As with all things Medicaid, it depends on the state. Section 6008 of the Families First Coronavirus Response Act (FFCRA) provides a temporary 6.2 percentage point increase to each qualifying state and territory's Federal Medical Assistance Percentage (FMAP) under section 1905(b) of the Social Security Act (the Act) effective beginning January 1, 2020 and extending through the last day of the calendar quarter in which the public health emergency declared by the Secretary of Health and Human Services for COVID-19, including any extensions, terminates.

To qualify for the temporary FMAP increase, states must, through the end of the month when the public health emergency ends:

  • Maintain eligibility standards, methodologies, or procedures that are no more restrictive than what the state had in place as of January 1, 2020 (maintenance of effort requirement).
  • Not charge premiums that exceed those that were in place as of January 1, 2020
  • Cover, without impositions of any cost sharing, testing, services and treatments-including vaccines, specialized equipment, and therapies-related to COVID-19.
  • Not terminate individuals from Medicaid if such individuals were enrolled in the program as of the date of the beginning of the emergency period, or becomes enrolled during the emergency period, unless the individual voluntarily terminates eligibility or is no longer a resident of the state (continuous coverage requirement).

If a state opted for the increased FMAP, as noted above, they could not terminate individuals from Medicaid. You will need to conduct research in your state to determine if this rule applies.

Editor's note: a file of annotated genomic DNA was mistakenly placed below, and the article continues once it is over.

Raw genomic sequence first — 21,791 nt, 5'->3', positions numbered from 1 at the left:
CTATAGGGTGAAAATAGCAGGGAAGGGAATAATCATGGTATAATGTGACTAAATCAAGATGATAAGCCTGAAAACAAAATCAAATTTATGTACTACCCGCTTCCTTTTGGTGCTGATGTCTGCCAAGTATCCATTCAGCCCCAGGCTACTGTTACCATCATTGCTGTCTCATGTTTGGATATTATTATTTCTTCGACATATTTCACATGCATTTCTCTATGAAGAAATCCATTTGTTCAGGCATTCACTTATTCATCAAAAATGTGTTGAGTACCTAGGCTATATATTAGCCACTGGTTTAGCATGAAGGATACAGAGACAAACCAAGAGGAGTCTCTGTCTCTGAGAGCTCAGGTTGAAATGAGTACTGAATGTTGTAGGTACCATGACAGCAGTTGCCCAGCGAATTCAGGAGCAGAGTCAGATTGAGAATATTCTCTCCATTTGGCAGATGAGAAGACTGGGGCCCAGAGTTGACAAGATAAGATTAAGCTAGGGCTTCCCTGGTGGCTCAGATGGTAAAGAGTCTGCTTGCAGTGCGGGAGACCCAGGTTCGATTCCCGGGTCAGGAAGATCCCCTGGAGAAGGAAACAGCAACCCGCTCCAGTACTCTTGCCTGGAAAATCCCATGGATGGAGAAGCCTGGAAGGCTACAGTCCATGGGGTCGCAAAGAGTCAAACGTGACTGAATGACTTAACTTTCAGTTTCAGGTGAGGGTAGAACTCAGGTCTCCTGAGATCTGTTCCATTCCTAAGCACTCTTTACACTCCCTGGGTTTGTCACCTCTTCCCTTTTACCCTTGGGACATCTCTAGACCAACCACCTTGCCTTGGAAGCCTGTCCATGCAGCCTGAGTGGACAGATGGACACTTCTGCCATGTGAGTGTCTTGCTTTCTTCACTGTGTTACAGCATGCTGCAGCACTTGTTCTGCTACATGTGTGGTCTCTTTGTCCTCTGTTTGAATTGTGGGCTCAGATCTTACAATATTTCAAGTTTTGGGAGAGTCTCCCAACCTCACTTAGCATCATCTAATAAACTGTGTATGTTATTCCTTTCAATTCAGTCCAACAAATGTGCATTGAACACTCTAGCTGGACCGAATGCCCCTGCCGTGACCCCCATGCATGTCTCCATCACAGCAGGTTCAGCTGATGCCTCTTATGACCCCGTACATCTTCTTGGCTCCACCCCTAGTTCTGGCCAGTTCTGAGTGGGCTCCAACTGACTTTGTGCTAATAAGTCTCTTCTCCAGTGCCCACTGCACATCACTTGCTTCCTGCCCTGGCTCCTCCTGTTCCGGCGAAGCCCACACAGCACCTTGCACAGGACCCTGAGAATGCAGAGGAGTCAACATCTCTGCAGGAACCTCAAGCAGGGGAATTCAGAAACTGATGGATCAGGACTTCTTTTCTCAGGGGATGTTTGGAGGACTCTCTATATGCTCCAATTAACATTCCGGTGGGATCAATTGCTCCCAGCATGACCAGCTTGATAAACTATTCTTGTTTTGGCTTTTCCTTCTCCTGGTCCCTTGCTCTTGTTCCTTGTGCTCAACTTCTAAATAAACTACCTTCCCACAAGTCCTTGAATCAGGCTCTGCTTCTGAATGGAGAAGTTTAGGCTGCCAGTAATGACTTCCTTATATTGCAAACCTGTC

Families First Coronavirus Response Act

Centers for Medicare and Medicaid Services - Families First Coronavirus Response Act - Increased FMAP FAQs

Response Posted 4/24/20

Yes, the HUD publication Addressing Tenant Concerns During the COVID-19 National Emergency ( explains that rent payments are still due on the usual date during the national emergency. If a beneficiary had a decrease in income or change in circumstances that will make it difficult for him or her to pay rent on time, he or she should contact their landlord right away. This HUD publication has helpful information that you can share with beneficiaries if they are having trouble paying rent or have questions about the suspension of evictions during the national emergency.

Addressing Tenant Concerns During the COVID-19 National Emergency

Response Posted 4/29/20

COVID-19 Websites to Watch

As the coronavirus pandemic evolves, Federal, State, and local governments are taking steps to support citizens with the financial toll of the pandemic. Changes are happening daily, in some cases hourly. To help you stay up-to-date, we have curated a list of COVID-19 Federal government websites that you can refer to for information. Remember that many public benefits are administered through the States and territories (e.g. Supplemental Nutrition Assistance Program, Medicaid, Medicare Savings Programs, Unemployment Insurance, etc.), as a result we encourage you to monitor State and local public benefit websites as well.

Federal Benefit Agencies

Social Security COVID-19 website Housing and Urban Development (HUD) COVID-19 website United States Department of Agriculture (USDA) COVID-19 website USDA SNAP State by State COVID-19 Waivers Centers for Medicare and Medicaid Services (CMS) - Medicare COVID-19 website Centers for Medicare and Medicaid Services (CMS) - Medicaid COVID-19 website

Other Federal Websites

Internal Revenue Service COVID-19 website Department of Labor, CareerOneStop COVID-19 website Americans with Disability Act (ADA) and the Rehabilitation Act and COVID-19 COVID-19 website

COVID-19 Federal Legislation

Families First Coronavirus Response ActCoronavirus Aid, Relief, and Economic Security Act, CARES Act